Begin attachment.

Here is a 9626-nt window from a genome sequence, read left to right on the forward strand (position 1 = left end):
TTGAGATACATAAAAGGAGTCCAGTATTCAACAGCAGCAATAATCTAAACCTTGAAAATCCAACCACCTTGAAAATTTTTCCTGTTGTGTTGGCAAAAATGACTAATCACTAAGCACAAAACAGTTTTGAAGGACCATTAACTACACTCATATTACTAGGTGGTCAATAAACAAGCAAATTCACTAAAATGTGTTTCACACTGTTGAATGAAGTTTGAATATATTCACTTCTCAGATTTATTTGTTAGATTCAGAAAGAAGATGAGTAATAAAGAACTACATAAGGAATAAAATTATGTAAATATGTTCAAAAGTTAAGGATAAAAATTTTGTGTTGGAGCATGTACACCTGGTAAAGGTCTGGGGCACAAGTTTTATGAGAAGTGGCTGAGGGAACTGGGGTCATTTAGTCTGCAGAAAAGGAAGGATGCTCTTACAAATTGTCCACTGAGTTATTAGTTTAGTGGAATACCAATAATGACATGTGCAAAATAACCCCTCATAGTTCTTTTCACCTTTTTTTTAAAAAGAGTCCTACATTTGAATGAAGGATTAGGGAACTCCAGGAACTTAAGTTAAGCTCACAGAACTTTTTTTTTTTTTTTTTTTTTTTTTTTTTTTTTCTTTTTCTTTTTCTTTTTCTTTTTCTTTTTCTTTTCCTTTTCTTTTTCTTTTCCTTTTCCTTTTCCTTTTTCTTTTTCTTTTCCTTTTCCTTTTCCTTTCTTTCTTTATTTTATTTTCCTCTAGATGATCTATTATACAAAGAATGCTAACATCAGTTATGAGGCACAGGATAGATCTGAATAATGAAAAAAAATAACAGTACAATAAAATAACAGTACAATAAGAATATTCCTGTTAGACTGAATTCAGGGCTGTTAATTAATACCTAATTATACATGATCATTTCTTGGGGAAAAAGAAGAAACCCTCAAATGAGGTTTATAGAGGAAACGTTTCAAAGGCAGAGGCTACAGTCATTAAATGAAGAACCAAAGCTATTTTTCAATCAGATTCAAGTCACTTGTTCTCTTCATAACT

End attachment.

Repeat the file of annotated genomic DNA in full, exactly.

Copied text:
Here is a 9626-nt window from a genome sequence, read left to right on the forward strand (position 1 = left end):
TTGAGATACATAAAAGGAGTCCAGTATTCAACAGCAGCAATAATCTAAACCTTGAAAATCCAACCACCTTGAAAATTTTTCCTGTTGTGTTGGCAAAAATGACTAATCACTAAGCACAAAACAGTTTTGAAGGACCATTAACTACACTCATATTACTAGGTGGTCAATAAACAAGCAAATTCACTAAAATGTGTTTCACACTGTTGAATGAAGTTTGAATATATTCACTTCTCAGATTTATTTGTTAGATTCAGAAAGAAGATGAGTAATAAAGAACTACATAAGGAATAAAATTATGTAAATATGTTCAAAAGTTAAGGATAAAAATTTTGTGTTGGAGCATGTACACCTGGTAAAGGTCTGGGGCACAAGTTTTATGAGAAGTGGCTGAGGGAACTGGGGTCATTTAGTCTGCAGAAAAGGAAGGATGCTCTTACAAATTGTCCACTGAGTTATTAGTTTAGTGGAATACCAATAATGACATGTGCAAAATAACCCCTCATAGTTCTTTTCACCTTTTTTTTAAAAAGAGTCCTACATTTGAATGAAGGATTAGGGAACTCCAGGAACTTAAGTTAAGCTCACAGAACTTTTTTTTTTTTTTTTTTTTTTTTTTTTTTTTTCTTTTTCTTTTTCTTTTTCTTTTTCTTTTTCTTTTCCTTTTCTTTTTCTTTTCCTTTTCCTTTTCCTTTTTCTTTTTCTTTTCCTTTTCCTTTTCCTTTCTTTCTTTATTTTATTTTCCTCTAGATGATCTATTATACAAAGAATGCTAACATCAGTTATGAGGCACAGGATAGATCTGAATAATGAAAAAAAATAACAGTACAATAAAATAACAGTACAATAAGAATATTCCTGTTAGACTGAATTCAGGGCTGTTAATTAATACCTAATTATACATGATCATTTCTTGGGGAAAAAGAAGAAACCCTCAAATGAGGTTTATAGAGGAAACGTTTCAAAGGCAGAGGCTACAGTCATTAAATGAAGAACCAAAGCTATTTTTCAATCAGATTCAAGTCACTTGTTCTCTTCATAACT